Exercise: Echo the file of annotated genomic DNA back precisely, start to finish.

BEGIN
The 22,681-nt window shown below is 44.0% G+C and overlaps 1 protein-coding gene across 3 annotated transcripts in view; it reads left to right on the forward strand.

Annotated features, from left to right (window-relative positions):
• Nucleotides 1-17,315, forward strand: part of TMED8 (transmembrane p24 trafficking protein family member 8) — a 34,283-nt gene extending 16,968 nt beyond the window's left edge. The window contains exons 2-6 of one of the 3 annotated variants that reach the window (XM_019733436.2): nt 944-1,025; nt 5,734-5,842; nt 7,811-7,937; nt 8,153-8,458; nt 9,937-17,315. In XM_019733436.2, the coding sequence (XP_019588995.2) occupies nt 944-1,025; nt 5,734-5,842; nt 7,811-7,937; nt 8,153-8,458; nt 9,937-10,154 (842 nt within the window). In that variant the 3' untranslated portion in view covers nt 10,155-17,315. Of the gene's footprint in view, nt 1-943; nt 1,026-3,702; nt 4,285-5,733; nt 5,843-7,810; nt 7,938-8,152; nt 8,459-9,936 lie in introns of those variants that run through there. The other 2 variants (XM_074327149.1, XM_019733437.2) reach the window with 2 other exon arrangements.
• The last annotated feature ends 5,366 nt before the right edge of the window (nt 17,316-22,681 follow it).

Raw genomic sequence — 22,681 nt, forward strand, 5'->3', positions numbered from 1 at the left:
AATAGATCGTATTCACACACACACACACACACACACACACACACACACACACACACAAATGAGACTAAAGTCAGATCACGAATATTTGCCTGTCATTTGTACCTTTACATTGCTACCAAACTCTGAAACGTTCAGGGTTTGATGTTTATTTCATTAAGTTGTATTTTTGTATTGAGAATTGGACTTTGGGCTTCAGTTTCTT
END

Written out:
The 22,681-nt window shown below is 44.0% G+C and overlaps 1 protein-coding gene across 3 annotated transcripts in view; it reads left to right on the forward strand.

Annotated features, from left to right (window-relative positions):
• Nucleotides 1-17,315, forward strand: part of TMED8 (transmembrane p24 trafficking protein family member 8) — a 34,283-nt gene extending 16,968 nt beyond the window's left edge. The window contains exons 2-6 of one of the 3 annotated variants that reach the window (XM_019733436.2): nt 944-1,025; nt 5,734-5,842; nt 7,811-7,937; nt 8,153-8,458; nt 9,937-17,315. In XM_019733436.2, the coding sequence (XP_019588995.2) occupies nt 944-1,025; nt 5,734-5,842; nt 7,811-7,937; nt 8,153-8,458; nt 9,937-10,154 (842 nt within the window). In that variant the 3' untranslated portion in view covers nt 10,155-17,315. Of the gene's footprint in view, nt 1-943; nt 1,026-3,702; nt 4,285-5,733; nt 5,843-7,810; nt 7,938-8,152; nt 8,459-9,936 lie in introns of those variants that run through there. The other 2 variants (XM_074327149.1, XM_019733437.2) reach the window with 2 other exon arrangements.
• The last annotated feature ends 5,366 nt before the right edge of the window (nt 17,316-22,681 follow it).

Raw genomic sequence — 22,681 nt, forward strand, 5'->3', positions numbered from 1 at the left:
AATAGATCGTATTCACACACACACACACACACACACACACACACACACACACACACAAATGAGACTAAAGTCAGATCACGAATATTTGCCTGTCATTTGTACCTTTACATTGCTACCAAACTCTGAAACGTTCAGGGTTTGATGTTTATTTCATTAAGTTGTATTTTTGTATTGAGAATTGGACTTTGGGCTTCAGTTTCTT